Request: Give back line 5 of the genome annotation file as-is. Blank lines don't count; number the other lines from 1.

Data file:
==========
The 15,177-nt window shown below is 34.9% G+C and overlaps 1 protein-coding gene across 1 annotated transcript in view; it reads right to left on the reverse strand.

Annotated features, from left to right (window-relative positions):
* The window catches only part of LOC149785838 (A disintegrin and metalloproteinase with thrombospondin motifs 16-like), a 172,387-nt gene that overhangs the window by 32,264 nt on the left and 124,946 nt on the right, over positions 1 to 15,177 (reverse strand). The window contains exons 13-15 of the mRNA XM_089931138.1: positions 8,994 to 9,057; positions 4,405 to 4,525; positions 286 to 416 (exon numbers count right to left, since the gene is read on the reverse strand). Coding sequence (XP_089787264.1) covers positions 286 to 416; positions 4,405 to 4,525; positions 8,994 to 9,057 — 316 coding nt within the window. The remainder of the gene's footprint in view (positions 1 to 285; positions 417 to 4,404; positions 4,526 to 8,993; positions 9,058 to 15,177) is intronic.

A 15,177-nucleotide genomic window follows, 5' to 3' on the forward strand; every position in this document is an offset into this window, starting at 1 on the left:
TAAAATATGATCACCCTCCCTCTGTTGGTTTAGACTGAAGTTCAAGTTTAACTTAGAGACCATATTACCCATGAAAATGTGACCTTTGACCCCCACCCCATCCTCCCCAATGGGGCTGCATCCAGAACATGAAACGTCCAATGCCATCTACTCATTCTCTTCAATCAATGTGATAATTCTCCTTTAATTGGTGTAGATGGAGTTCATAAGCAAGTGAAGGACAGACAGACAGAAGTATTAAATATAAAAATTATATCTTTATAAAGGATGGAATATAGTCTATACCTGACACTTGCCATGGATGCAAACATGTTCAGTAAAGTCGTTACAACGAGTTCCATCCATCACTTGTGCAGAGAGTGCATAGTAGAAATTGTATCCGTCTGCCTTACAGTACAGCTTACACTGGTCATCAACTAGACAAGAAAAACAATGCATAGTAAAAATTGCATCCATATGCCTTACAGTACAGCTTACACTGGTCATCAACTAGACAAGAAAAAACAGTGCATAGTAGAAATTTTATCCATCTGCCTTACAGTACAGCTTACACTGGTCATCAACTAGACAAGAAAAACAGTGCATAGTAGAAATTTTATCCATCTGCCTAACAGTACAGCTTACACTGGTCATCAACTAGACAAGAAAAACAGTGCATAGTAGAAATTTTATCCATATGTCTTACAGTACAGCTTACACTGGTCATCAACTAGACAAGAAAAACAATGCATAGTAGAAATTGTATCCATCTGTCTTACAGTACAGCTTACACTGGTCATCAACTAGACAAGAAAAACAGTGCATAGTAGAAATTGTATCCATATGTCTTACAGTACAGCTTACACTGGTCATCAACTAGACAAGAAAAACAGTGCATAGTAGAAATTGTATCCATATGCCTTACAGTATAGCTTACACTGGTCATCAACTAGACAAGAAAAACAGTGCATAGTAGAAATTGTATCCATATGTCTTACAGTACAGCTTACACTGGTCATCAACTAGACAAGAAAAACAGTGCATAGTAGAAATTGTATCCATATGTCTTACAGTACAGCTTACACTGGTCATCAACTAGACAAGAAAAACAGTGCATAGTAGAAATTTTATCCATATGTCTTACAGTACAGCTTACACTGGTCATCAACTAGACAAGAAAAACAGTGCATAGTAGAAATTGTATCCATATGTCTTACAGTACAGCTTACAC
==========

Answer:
TAAAATATGATCACCCTCCCTCTGTTGGTTTAGACTGAAGTTCAAGTTTAACTTAGAGACCATATTACCCATGAAAATGTGACCTTTGACCCCCACCCCATCCTCCCCAATGGGGCTGCATCCAGAACATGAAACGTCCAATGCCATCTACTCATTCTCTTCAATCAATGTGATAATTCTCCTTTAATTGGTGTAGATGGAGTTCATAAGCAAGTGAAGGACAGACAGACAGAAGTATTAAATATAAAAATTATATCTTTATAAAGGATGGAATATAGTCTATACCTGACACTTGCCATGGATGCAAACATGTTCAGTAAAGTCGTTACAACGAGTTCCATCCATCACTTGTGCAGAGAGTGCATAGTAGAAATTGTATCCGTCTGCCTTACAGTACAGCTTACACTGGTCATCAACTAGACAAGAAAAACAATGCATAGTAAAAATTGCATCCATATGCCTTACAGTACAGCTTACACTGGTCATCAACTAGACAAGAAAAAACAGTGCATAGTAGAAATTTTATCCATCTGCCTTACAGTACAGCTTACACTGGTCATCAACTAGACAAGAAAAACAGTGCATAGTAGAAATTTTATCCATCTGCCTAACAGTACAGCTTACACTGGTCATCAACTAGACAAGAAAAACAGTGCATAGTAGAAATTTTATCCATATGTCTTACAGTACAGCTTACACTGGTCATCAACTAGACAAGAAAAACAATGCATAGTAGAAATTGTATCCATCTGTCTTACAGTACAGCTTACACTGGTCATCAACTAGACAAGAAAAACAGTGCATAGTAGAAATTGTATCCATATGTCTTACAGTACAGCTTACACTGGTCATCAACTAGACAAGAAAAACAGTGCATAGTAGAAATTGTATCCATATGCCTTACAGTATAGCTTACACTGGTCATCAACTAGACAAGAAAAACAGTGCATAGTAGAAATTGTATCCATATGTCTTACAGTACAGCTTACACTGGTCATCAACTAGACAAGAAAAACAGTGCATAGTAGAAATTGTATCCATATGTCTTACAGTACAGCTTACACTGGTCATCAACTAGACAAGAAAAACAGTGCATAGTAGAAATTTTATCCATATGTCTTACAGTACAGCTTACACTGGTCATCAACTAGACAAGAAAAACAGTGCATAGTAGAAATTGTATCCATATGTCTTACAGTACAGCTTACAC